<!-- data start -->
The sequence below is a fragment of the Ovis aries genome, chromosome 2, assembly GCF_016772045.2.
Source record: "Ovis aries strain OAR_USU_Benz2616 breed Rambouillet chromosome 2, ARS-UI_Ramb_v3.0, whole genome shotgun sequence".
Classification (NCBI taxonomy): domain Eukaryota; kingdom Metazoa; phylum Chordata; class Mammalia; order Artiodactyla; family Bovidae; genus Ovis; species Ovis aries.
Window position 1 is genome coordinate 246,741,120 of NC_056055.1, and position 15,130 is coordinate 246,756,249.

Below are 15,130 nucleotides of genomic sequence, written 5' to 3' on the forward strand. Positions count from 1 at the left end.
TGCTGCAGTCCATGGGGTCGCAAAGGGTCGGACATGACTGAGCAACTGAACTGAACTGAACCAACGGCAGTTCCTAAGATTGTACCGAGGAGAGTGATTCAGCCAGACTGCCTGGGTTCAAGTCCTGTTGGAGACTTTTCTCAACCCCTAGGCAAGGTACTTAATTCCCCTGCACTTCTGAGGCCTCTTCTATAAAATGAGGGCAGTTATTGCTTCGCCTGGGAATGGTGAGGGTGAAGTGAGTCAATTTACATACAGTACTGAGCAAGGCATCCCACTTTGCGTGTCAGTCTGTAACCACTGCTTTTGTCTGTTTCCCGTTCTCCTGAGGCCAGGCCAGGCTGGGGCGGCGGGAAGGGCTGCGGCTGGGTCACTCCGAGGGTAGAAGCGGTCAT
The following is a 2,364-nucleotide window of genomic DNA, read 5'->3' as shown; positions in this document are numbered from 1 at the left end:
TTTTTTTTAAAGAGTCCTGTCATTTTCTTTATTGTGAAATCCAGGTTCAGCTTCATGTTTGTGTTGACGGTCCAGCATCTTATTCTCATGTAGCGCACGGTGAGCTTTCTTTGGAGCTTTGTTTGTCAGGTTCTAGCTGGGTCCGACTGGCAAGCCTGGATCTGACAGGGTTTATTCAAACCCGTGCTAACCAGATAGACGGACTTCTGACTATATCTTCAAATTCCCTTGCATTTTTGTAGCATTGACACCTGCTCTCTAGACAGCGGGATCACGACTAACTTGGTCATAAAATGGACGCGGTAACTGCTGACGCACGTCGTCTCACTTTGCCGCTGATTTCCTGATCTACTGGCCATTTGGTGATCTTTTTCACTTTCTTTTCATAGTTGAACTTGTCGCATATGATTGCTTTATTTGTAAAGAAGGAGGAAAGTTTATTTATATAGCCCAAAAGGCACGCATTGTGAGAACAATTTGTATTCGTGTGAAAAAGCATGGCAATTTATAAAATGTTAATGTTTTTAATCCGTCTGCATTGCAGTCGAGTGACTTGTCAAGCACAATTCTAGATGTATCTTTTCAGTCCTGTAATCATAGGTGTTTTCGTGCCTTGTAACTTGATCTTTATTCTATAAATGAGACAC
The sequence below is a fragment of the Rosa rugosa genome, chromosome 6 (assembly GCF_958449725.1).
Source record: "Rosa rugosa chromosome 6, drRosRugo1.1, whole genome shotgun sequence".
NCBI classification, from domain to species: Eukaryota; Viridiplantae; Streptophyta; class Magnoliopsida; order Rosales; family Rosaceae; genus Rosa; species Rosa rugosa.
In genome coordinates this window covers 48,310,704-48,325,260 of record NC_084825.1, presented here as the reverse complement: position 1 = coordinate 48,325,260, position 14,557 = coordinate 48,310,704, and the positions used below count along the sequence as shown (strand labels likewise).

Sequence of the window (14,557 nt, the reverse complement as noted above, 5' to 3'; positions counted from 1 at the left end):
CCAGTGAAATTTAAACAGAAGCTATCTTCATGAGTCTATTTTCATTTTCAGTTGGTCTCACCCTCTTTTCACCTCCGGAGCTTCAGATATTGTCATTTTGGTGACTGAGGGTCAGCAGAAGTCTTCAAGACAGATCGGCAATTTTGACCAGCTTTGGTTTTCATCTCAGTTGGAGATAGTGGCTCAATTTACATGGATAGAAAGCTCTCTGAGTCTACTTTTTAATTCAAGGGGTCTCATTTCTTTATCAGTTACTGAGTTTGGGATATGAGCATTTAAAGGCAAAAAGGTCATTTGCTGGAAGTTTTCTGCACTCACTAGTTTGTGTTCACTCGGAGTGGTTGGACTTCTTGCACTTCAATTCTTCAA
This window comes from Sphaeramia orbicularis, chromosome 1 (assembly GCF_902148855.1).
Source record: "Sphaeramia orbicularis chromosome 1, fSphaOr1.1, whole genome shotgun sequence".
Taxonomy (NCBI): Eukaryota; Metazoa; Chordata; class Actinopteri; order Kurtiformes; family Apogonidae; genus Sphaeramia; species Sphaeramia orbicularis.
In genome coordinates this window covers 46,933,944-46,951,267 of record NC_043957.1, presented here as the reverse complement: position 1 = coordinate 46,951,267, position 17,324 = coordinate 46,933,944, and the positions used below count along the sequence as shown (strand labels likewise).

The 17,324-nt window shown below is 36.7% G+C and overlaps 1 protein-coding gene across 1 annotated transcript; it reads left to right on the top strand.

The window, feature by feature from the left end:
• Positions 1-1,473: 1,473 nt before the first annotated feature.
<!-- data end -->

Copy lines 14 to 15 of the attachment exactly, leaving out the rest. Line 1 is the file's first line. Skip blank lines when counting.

CCAGTGAAATTTAAACAGAAGCTATCTTCATGAGTCTATTTTCATTTTCAGTTGGTCTCACCCTCTTTTCACCTCCGGAGCTTCAGATATTGTCATTTTGGTGACTGAGGGTCAGCAGAAGTCTTCAAGACAGATCGGCAATTTTGACCAGCTTTGGTTTTCATCTCAGTTGGAGATAGTGGCTCAATTTACATGGATAGAAAGCTCTCTGAGTCTACTTTTTAATTCAAGGGGTCTCATTTCTTTATCAGTTACTGAGTTTGGGATATGAGCATTTAAAGGCAAAAAGGTCATTTGCTGGAAGTTTTCTGCACTCACTAGTTTGTGTTCACTCGGAGTGGTTGGACTTCTTGCACTTCAATTCTTCAA
This window comes from Sphaeramia orbicularis, chromosome 1 (assembly GCF_902148855.1).